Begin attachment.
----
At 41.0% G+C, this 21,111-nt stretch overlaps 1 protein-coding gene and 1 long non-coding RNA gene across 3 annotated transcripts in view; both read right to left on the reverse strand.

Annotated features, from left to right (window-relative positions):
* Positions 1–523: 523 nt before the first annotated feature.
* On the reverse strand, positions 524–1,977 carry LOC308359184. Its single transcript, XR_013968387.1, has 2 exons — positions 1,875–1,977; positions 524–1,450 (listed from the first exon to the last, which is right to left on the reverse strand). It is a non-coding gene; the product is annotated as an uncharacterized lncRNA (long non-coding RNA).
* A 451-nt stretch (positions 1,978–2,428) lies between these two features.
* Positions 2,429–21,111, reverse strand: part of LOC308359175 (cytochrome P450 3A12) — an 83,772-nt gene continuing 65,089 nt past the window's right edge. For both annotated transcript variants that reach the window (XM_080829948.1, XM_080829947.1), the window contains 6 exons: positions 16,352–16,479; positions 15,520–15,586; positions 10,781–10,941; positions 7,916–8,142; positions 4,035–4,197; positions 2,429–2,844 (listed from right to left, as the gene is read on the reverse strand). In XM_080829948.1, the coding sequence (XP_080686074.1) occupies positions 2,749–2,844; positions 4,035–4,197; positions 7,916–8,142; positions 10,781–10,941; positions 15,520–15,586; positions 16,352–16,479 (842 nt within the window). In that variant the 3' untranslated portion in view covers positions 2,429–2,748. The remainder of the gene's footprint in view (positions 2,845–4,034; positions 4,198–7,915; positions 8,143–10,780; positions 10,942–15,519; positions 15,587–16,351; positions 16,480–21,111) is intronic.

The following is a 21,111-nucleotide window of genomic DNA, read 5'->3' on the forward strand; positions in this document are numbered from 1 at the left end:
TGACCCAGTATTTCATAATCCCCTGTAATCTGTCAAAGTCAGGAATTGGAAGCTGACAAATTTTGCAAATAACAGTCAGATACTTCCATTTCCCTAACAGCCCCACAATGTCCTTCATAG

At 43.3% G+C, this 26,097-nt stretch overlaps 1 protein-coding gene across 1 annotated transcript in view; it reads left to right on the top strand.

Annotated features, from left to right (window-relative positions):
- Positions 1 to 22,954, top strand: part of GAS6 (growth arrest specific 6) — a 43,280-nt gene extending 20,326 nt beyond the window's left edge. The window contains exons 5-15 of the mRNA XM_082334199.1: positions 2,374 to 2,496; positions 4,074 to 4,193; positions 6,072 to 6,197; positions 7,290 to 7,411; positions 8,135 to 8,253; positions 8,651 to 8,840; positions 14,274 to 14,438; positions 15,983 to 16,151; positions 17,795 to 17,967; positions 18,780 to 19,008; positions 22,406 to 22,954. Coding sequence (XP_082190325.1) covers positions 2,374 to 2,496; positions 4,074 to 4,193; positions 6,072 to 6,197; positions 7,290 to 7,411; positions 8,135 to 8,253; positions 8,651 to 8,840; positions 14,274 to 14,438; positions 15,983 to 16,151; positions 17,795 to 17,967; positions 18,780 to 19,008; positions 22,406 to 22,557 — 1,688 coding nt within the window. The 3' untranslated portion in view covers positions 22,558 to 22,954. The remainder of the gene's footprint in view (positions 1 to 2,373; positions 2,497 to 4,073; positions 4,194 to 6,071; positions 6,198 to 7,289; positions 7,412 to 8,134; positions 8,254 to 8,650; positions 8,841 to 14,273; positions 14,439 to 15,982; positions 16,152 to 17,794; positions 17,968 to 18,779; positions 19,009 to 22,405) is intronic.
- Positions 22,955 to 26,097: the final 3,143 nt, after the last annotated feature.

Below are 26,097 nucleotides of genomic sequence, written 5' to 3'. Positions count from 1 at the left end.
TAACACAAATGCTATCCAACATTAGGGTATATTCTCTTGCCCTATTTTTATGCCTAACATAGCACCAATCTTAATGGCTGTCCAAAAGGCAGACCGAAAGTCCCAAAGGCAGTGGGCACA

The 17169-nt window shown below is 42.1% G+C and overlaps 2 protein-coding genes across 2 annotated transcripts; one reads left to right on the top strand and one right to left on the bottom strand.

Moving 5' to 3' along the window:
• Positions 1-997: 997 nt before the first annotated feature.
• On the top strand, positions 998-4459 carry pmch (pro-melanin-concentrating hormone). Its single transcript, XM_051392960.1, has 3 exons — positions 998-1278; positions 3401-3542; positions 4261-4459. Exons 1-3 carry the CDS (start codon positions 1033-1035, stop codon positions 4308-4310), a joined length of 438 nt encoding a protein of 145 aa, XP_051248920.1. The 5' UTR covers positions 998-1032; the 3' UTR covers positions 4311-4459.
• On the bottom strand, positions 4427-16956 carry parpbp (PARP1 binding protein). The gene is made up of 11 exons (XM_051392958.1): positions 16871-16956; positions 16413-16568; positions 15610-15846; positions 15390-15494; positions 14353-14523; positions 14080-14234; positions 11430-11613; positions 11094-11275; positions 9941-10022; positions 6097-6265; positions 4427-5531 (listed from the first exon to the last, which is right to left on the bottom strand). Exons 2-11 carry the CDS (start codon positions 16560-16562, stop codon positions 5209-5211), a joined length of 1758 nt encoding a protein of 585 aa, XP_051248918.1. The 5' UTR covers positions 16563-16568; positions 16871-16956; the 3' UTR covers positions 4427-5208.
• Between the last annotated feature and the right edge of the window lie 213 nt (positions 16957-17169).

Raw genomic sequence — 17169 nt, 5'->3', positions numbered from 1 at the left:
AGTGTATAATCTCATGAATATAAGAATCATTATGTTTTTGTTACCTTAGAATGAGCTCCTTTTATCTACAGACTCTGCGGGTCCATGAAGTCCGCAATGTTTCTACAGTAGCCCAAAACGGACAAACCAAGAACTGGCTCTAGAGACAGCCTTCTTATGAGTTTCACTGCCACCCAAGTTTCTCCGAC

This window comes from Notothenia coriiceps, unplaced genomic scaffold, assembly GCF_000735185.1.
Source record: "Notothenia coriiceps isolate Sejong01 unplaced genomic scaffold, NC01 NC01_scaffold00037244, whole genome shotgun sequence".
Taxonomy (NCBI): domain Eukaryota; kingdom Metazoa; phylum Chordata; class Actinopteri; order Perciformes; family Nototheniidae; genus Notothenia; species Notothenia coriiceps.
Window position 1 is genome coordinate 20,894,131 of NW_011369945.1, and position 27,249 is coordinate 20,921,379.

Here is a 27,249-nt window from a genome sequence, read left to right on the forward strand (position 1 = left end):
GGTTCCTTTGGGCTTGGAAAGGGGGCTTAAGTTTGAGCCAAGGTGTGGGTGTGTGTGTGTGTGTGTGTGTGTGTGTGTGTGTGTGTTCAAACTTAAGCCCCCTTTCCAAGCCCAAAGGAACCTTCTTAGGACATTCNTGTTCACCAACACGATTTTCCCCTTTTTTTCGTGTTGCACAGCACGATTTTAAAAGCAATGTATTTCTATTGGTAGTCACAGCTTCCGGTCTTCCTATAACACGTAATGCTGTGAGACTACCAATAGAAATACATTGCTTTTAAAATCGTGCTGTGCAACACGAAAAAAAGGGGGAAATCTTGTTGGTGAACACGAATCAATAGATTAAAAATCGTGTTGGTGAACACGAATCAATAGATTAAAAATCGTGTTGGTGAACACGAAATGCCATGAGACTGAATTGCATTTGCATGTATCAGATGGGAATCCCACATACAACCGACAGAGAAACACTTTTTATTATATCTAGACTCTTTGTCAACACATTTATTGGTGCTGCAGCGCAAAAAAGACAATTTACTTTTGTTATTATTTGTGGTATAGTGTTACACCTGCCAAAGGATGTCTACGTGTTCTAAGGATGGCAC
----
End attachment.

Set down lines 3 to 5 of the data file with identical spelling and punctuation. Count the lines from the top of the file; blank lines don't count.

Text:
* Positions 1–523: 523 nt before the first annotated feature.
* On the reverse strand, positions 524–1,977 carry LOC308359184. Its single transcript, XR_013968387.1, has 2 exons — positions 1,875–1,977; positions 524–1,450 (listed from the first exon to the last, which is right to left on the reverse strand). It is a non-coding gene; the product is annotated as an uncharacterized lncRNA (long non-coding RNA).
* A 451-nt stretch (positions 1,978–2,428) lies between these two features.